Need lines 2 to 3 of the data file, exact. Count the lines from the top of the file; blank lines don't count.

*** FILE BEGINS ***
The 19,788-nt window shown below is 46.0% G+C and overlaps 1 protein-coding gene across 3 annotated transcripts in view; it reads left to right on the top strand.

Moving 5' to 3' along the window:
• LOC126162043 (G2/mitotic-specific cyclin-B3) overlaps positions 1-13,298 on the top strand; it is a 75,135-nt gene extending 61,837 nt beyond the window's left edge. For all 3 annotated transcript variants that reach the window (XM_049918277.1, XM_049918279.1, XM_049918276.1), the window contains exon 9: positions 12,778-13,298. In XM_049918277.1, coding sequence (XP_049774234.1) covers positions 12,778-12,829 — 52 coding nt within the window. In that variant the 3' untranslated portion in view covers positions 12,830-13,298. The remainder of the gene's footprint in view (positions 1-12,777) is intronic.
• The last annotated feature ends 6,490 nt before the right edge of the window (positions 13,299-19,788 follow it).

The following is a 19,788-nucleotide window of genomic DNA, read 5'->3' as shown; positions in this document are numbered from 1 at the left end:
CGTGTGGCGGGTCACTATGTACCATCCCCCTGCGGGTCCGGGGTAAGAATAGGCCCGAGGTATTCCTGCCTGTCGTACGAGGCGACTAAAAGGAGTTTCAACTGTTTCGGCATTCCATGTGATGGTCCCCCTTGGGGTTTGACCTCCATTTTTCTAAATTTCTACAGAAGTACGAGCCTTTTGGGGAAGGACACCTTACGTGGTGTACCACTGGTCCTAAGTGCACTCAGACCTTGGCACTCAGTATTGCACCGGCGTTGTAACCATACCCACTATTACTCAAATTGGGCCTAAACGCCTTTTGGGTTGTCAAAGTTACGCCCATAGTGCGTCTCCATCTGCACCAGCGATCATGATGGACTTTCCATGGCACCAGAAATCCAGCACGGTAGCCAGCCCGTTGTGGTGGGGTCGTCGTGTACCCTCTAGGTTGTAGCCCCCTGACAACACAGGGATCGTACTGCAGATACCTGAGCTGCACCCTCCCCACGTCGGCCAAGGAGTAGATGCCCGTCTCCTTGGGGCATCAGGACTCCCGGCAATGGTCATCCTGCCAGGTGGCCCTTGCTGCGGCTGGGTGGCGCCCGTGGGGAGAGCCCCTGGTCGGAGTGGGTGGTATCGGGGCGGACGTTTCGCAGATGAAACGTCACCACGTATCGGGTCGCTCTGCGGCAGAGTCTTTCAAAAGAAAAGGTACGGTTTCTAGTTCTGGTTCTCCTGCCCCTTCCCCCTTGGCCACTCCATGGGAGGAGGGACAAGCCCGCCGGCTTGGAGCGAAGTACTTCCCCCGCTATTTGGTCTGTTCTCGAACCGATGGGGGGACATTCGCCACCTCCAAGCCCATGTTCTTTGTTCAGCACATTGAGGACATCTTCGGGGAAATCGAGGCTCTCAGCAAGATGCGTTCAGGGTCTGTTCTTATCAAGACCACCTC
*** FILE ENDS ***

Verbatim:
Moving 5' to 3' along the window:
• LOC126162043 (G2/mitotic-specific cyclin-B3) overlaps positions 1-13,298 on the top strand; it is a 75,135-nt gene extending 61,837 nt beyond the window's left edge. For all 3 annotated transcript variants that reach the window (XM_049918277.1, XM_049918279.1, XM_049918276.1), the window contains exon 9: positions 12,778-13,298. In XM_049918277.1, coding sequence (XP_049774234.1) covers positions 12,778-12,829 — 52 coding nt within the window. In that variant the 3' untranslated portion in view covers positions 12,830-13,298. The remainder of the gene's footprint in view (positions 1-12,777) is intronic.